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Adverbs of time with multiple meanings

Let's talk about some adverbs of time and how Italians use them. Some adverbs of time have multiple meanings and need context to be understood and used precisely.



We can detect the noun notte (night) as part of the time adverb stanotte. The beginning, on the other hand, is sta, a short form of questa (this). 


Non ti dispiace se rimango qui stanotte, vero?

You don't mind if I stay here tonight, do you?

Caption 4, Il Commissario Manara S1EP7 - Sogni di Vetro - Part 9

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But sometimes, the same adverb stanotte refers to "last night."

E mio marito non è rientrato stanotte e non ha nemmeno avvertito...

And my husband didn't come home last night and he didn't even let me know...

Caption 16, Il Commissario Manara S1EP6 - Reazione a Catena - Part 2

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We can use the same form to talk about the evening: stasera. Normally, we'd say that stasera means "this evening" but in English, we often use "tonight" when referring to the dinner hour, so sometimes "tonight" is the best translation.

La lista della spesa per la cena di stasera.

The shopping list for tonight's dinner.

Caption 2, Anna e Marika La mozzarella di bufala - La produzione e i tagli - Part 1

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While we say things like "I'm going out tonight," Italians will choose stasera over stanotte, unless we are talking about something happening in the middle of the night. But let's remember that sera generally means "evening." 


Ma', stasera esco. -Dove vai?

Mom, tonight I'm going out. -Where are you going?

Caption 53, Acqua in bocca Un amico per Pippo - Ep 1

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Also, let's take the opportunity to remind ourselves that buonasera is a greeting upon arrival, whereas buonanotte is when you're leaving (and perhaps headed for bed).



You may already be familiar with the word for "yesterday." It's ieri. Just in case stanotte might not be clear enough, we have the choice of using ieri notte to mean "last night." If you are just getting up in the morning, you'll probably use stanotte to talk about the night before, but if it is later in the day, ieri notte makes sense.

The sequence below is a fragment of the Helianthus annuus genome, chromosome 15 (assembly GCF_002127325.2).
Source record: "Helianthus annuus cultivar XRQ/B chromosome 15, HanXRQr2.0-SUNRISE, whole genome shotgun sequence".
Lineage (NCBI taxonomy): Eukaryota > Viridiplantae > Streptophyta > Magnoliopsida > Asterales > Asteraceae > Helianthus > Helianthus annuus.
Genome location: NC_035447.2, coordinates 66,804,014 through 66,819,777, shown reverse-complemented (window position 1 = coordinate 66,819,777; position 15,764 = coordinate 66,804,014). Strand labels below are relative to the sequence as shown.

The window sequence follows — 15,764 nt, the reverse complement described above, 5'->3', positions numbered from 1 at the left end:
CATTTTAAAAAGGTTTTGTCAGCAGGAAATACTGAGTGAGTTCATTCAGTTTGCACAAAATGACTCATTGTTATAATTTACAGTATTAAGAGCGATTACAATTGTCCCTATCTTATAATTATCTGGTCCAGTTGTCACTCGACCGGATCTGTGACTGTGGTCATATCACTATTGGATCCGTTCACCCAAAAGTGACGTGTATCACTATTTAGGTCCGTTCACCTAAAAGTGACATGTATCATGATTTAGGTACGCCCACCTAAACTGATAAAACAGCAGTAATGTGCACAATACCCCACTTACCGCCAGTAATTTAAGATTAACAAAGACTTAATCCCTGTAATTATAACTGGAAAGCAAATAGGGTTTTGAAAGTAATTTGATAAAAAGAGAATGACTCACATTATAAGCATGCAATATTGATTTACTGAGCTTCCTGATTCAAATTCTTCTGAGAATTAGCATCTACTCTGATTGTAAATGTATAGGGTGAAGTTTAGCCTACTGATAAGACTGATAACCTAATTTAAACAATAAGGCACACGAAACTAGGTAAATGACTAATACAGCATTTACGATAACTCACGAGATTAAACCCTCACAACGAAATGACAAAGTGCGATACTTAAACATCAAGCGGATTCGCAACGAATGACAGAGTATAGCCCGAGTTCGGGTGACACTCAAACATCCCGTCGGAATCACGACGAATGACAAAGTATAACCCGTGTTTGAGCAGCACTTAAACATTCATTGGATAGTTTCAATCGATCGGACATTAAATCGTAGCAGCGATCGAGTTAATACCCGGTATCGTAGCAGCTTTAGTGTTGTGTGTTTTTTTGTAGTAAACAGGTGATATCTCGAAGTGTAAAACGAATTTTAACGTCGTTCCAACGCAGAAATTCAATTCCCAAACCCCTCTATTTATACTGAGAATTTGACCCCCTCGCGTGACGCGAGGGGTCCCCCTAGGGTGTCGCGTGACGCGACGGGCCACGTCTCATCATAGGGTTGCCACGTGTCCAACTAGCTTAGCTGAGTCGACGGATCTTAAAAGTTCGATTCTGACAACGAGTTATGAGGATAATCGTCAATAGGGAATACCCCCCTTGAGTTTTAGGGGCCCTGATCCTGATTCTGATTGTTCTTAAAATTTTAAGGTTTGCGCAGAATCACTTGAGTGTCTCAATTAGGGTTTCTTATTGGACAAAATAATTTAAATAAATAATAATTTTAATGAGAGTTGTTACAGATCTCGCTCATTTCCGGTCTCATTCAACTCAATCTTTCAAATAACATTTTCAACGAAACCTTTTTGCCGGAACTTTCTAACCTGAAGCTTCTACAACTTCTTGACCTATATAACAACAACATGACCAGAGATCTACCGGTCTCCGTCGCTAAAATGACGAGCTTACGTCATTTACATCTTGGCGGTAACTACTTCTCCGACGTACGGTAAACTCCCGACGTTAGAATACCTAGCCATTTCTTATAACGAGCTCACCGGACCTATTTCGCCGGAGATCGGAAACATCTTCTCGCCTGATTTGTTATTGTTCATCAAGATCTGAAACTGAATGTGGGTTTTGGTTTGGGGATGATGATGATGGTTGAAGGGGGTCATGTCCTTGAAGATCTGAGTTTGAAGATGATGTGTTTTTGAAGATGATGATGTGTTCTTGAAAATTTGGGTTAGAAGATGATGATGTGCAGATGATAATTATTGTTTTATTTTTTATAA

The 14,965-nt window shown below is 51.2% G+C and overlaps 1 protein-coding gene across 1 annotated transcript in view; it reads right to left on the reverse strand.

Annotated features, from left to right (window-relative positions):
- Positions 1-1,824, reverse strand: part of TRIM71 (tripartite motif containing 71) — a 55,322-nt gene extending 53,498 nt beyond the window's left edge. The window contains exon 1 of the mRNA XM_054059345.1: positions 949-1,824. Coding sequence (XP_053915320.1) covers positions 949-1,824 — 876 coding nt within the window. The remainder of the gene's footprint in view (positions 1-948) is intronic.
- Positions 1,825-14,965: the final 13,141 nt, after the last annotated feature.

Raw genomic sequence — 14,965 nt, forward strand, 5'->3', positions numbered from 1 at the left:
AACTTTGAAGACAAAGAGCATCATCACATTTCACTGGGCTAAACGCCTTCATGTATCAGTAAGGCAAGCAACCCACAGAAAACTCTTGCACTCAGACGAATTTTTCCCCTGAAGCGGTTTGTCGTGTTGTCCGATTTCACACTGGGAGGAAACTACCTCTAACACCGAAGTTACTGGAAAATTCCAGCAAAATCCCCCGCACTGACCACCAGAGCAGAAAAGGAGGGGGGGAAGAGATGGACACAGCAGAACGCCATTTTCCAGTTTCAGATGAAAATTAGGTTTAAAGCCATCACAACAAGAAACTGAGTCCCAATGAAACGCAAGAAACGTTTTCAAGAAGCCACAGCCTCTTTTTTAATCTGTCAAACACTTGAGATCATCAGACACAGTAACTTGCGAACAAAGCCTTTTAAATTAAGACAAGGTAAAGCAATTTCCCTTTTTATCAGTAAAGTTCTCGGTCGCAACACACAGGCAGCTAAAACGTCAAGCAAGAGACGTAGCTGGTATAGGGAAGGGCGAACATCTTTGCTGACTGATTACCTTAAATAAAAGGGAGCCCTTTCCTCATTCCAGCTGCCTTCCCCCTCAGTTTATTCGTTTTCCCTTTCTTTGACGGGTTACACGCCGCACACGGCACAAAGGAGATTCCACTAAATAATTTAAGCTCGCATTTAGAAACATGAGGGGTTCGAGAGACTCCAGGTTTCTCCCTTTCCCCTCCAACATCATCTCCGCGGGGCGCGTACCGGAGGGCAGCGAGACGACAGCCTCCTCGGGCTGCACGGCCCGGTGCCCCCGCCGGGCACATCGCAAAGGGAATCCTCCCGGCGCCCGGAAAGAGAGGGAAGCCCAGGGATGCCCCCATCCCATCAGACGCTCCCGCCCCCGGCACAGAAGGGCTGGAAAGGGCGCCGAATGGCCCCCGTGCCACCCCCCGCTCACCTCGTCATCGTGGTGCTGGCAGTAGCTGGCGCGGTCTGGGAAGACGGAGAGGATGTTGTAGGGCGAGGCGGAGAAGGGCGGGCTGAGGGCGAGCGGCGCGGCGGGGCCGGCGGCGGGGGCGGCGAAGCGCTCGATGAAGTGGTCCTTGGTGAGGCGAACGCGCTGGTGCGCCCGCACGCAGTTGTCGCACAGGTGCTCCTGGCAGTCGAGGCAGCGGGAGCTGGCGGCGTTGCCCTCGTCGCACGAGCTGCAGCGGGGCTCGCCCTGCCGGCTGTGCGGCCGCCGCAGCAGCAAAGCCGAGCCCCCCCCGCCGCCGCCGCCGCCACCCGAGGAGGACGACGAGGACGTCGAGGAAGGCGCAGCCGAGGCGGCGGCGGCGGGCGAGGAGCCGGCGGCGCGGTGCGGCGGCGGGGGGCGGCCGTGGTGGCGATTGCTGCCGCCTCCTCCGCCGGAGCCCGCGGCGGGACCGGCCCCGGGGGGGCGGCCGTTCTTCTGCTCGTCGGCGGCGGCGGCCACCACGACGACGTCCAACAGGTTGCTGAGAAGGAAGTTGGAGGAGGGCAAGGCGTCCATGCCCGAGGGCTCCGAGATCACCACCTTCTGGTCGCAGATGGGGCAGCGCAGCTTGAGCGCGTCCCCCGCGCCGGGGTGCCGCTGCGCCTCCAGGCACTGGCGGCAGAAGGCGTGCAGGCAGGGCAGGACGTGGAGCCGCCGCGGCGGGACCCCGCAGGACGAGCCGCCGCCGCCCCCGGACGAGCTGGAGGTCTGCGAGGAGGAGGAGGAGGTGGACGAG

Ieri notte tre ladri hanno pensato bene di svaligiare un atelier di abiti da sposa.

Last night, three thieves had the bright idea of cleaning out a wedding gown studio.

Caption 40, La Ladra EP. 2 - Viva le spose - Part 13

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If we say ieri sera, we can translate it with either "last night" or "yesterday evening," depending on how we think of it. But sera is generally used until late, let's say, until bedtime, whenever that is. 

E voi due ieri sera eravate in casa? Sì, stavamo guardando la televisione.

And you two last night were at home? Yes, we were watching television.

Captions 47-48, I Bastardi di Pizzofalcone EP4 Gelo - Part 2

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The day before yesterday

We have said that ieri means "yesterday," but what about the day before yesterday? 


One way to say this is l'altro ieri (the other yesterday). 

Quando l'hai vista l'ultima volta? -L'altro ieri.

When did you last see her? -The day before yesterday.

Captions 5-6, I Bastardi di Pizzofalcone EP4 Gelo - Part 5

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Some people invert the words and say ieri l'altro.


Of course, we can also say due giorni fa (2 days ago). 

E quando l'hai vista l'ultima volta? -Due giorni fa.

And when did you see her last? -Two days ago.

Captions 50-51, I Bastardi di Pizzofalcone EP4 Gelo - Part 4

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If we don't need to be precise, we can say "the other day."

No, scusa l'altro giorno non t'ho potuto richiamare, ma dovevi dirmi qualcosa di lavoro?

No, sorry, the other day I couldn't call you back, but did you have something about work to tell me?

Captions 29-30, Imma Tataranni Sostituto procuratore S1 EP1 L'estate del dito - Part 16

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When we're referring to the past with these adverbs of time, we'll want to use the passato prossimo (which works like the present perfect) tense. The exception is when we use the verb essere (to be). In this case, we might also use the imperfetto


Note that we don't say il giorno prima di ieri to correspond to "the day before yesterday!" But if that's all you can think of, people will understand. They'll probably say, "Oh, sì, l'altro ieri."


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